Articles Posted in Exempt Property

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By VISALIA2010 (Own work) [CC-BY-SA-3.0 (http://creativecommons.org/licenses/by-sa/3.0)], via Wikimedia CommonsA California bankruptcy judge recently ruled on a series of motions in a Chapter 7 case, including an effort by the debtors to have their residence declared exempt under California law and a motion by the court-appointed trustee to compel them to turn the property over to him. The trustee alleged that the debtors undervalued the residence in their original schedules, that they did not heed his warnings about the type of exemption they were claiming, and that the amended schedules they filed were not filed in good faith. He sought turnover of the property because he had already entered into a contract to sell it. The court ruled in the trustee’s favor. In re Gutierrez, No. 12-60444, mem. decision (E.D. Cal., Jan. 29, 2014).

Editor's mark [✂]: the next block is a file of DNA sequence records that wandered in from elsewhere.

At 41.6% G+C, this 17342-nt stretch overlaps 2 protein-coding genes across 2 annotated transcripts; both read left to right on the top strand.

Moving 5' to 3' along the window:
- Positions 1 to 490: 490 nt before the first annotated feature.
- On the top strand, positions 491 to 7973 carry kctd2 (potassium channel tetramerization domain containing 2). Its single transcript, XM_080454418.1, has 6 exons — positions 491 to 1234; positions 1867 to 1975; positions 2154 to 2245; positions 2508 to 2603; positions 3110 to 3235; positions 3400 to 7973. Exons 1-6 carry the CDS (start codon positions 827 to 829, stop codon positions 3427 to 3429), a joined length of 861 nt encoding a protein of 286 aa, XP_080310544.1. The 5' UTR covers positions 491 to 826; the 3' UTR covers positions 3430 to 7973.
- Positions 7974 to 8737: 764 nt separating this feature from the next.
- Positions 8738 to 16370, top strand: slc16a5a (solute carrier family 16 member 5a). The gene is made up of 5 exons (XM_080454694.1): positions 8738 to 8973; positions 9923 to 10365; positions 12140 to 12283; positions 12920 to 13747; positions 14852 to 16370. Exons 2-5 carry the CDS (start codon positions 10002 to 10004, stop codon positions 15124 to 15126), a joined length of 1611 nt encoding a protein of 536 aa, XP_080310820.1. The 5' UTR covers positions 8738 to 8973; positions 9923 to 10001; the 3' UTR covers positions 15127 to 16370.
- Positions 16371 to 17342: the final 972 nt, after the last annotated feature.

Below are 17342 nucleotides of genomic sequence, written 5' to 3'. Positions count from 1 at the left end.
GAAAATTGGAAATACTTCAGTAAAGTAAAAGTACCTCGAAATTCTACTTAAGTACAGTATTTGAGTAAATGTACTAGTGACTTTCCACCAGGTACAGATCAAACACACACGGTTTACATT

The debtors filed a Chapter 7 bankruptcy petition in December 2012. Their Schedule A listed a residence in Visalia, California valued at $127,748, with two mortgages totaling $115,050. They claimed the equity of $12,698 as exempt, using California’s “wild card” exemption defined in Cal. Civ. Pro. Code § 703.140(b)(5). They claimed five other assets as exempt, with a total claimed value of $17,927. At the creditors’ meeting in January 2013, the trustee told the debtors that the residence had more equity than they claimed and was therefore more than they could claim under the “wild card” exemption. He “implicitly suggested” that they look at other exemptions allowed by California law. Gutierrez, mem. dec. at 3.